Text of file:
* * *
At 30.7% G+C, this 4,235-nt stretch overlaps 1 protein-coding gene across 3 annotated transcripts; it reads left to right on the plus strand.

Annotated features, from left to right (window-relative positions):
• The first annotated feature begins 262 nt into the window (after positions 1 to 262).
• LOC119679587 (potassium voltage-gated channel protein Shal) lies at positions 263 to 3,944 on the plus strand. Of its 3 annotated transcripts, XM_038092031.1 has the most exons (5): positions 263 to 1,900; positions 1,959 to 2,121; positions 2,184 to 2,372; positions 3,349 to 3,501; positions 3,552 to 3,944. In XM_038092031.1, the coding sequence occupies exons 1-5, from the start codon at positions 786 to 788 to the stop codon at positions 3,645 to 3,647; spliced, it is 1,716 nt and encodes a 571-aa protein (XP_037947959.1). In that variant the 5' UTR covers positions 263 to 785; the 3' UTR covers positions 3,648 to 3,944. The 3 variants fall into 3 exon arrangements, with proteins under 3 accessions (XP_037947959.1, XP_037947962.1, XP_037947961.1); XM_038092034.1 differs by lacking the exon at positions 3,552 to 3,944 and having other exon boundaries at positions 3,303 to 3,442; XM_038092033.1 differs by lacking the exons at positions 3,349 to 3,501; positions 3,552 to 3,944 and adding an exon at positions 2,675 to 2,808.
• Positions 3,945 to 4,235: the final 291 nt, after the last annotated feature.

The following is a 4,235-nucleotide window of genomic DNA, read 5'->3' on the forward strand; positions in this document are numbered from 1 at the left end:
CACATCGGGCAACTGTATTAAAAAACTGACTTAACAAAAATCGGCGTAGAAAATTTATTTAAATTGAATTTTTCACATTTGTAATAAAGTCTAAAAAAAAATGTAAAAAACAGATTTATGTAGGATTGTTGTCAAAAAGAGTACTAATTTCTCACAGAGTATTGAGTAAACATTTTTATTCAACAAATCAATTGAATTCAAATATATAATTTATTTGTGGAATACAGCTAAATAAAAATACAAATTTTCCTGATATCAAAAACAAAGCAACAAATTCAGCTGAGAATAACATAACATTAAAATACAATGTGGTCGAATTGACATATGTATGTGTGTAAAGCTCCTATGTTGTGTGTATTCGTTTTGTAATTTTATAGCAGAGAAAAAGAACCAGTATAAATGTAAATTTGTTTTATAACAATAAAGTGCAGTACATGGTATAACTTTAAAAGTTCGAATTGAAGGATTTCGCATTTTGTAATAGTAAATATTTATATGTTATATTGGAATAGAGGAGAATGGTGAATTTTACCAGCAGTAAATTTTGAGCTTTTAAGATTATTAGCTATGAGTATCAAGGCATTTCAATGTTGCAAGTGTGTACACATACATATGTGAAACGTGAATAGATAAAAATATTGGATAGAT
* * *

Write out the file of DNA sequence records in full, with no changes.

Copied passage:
At 30.7% G+C, this 4,235-nt stretch overlaps 1 protein-coding gene across 3 annotated transcripts; it reads left to right on the plus strand.

Annotated features, from left to right (window-relative positions):
• The first annotated feature begins 262 nt into the window (after positions 1 to 262).
• LOC119679587 (potassium voltage-gated channel protein Shal) lies at positions 263 to 3,944 on the plus strand. Of its 3 annotated transcripts, XM_038092031.1 has the most exons (5): positions 263 to 1,900; positions 1,959 to 2,121; positions 2,184 to 2,372; positions 3,349 to 3,501; positions 3,552 to 3,944. In XM_038092031.1, the coding sequence occupies exons 1-5, from the start codon at positions 786 to 788 to the stop codon at positions 3,645 to 3,647; spliced, it is 1,716 nt and encodes a 571-aa protein (XP_037947959.1). In that variant the 5' UTR covers positions 263 to 785; the 3' UTR covers positions 3,648 to 3,944. The 3 variants fall into 3 exon arrangements, with proteins under 3 accessions (XP_037947959.1, XP_037947962.1, XP_037947961.1); XM_038092034.1 differs by lacking the exon at positions 3,552 to 3,944 and having other exon boundaries at positions 3,303 to 3,442; XM_038092033.1 differs by lacking the exons at positions 3,349 to 3,501; positions 3,552 to 3,944 and adding an exon at positions 2,675 to 2,808.
• Positions 3,945 to 4,235: the final 291 nt, after the last annotated feature.

The following is a 4,235-nucleotide window of genomic DNA, read 5'->3' on the forward strand; positions in this document are numbered from 1 at the left end:
CACATCGGGCAACTGTATTAAAAAACTGACTTAACAAAAATCGGCGTAGAAAATTTATTTAAATTGAATTTTTCACATTTGTAATAAAGTCTAAAAAAAAATGTAAAAAACAGATTTATGTAGGATTGTTGTCAAAAAGAGTACTAATTTCTCACAGAGTATTGAGTAAACATTTTTATTCAACAAATCAATTGAATTCAAATATATAATTTATTTGTGGAATACAGCTAAATAAAAATACAAATTTTCCTGATATCAAAAACAAAGCAACAAATTCAGCTGAGAATAACATAACATTAAAATACAATGTGGTCGAATTGACATATGTATGTGTGTAAAGCTCCTATGTTGTGTGTATTCGTTTTGTAATTTTATAGCAGAGAAAAAGAACCAGTATAAATGTAAATTTGTTTTATAACAATAAAGTGCAGTACATGGTATAACTTTAAAAGTTCGAATTGAAGGATTTCGCATTTTGTAATAGTAAATATTTATATGTTATATTGGAATAGAGGAGAATGGTGAATTTTACCAGCAGTAAATTTTGAGCTTTTAAGATTATTAGCTATGAGTATCAAGGCATTTCAATGTTGCAAGTGTGTACACATACATATGTGAAACGTGAATAGATAAAAATATTGGATAGAT